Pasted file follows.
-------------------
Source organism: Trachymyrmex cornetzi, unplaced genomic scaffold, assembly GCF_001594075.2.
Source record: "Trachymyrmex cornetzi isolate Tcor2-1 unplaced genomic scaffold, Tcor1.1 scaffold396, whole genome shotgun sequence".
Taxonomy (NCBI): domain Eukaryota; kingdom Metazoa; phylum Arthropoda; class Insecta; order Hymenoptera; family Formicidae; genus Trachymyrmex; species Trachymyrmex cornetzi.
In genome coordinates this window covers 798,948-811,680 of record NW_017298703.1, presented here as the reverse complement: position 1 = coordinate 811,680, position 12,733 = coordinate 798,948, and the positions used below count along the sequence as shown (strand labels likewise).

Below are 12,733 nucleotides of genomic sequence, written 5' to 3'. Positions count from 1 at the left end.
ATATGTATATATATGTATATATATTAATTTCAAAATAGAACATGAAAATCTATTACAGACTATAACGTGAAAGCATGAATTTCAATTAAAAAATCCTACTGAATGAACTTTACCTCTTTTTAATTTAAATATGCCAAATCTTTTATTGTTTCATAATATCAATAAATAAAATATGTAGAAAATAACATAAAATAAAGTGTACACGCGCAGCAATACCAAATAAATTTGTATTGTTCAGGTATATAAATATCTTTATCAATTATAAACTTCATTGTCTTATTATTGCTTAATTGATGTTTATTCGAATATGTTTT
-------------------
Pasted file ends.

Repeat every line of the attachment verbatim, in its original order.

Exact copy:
Source organism: Trachymyrmex cornetzi, unplaced genomic scaffold, assembly GCF_001594075.2.
Source record: "Trachymyrmex cornetzi isolate Tcor2-1 unplaced genomic scaffold, Tcor1.1 scaffold396, whole genome shotgun sequence".
Taxonomy (NCBI): domain Eukaryota; kingdom Metazoa; phylum Arthropoda; class Insecta; order Hymenoptera; family Formicidae; genus Trachymyrmex; species Trachymyrmex cornetzi.
In genome coordinates this window covers 798,948-811,680 of record NW_017298703.1, presented here as the reverse complement: position 1 = coordinate 811,680, position 12,733 = coordinate 798,948, and the positions used below count along the sequence as shown (strand labels likewise).

Below are 12,733 nucleotides of genomic sequence, written 5' to 3'. Positions count from 1 at the left end.
ATATGTATATATATGTATATATATTAATTTCAAAATAGAACATGAAAATCTATTACAGACTATAACGTGAAAGCATGAATTTCAATTAAAAAATCCTACTGAATGAACTTTACCTCTTTTTAATTTAAATATGCCAAATCTTTTATTGTTTCATAATATCAATAAATAAAATATGTAGAAAATAACATAAAATAAAGTGTACACGCGCAGCAATACCAAATAAATTTGTATTGTTCAGGTATATAAATATCTTTATCAATTATAAACTTCATTGTCTTATTATTGCTTAATTGATGTTTATTCGAATATGTTTT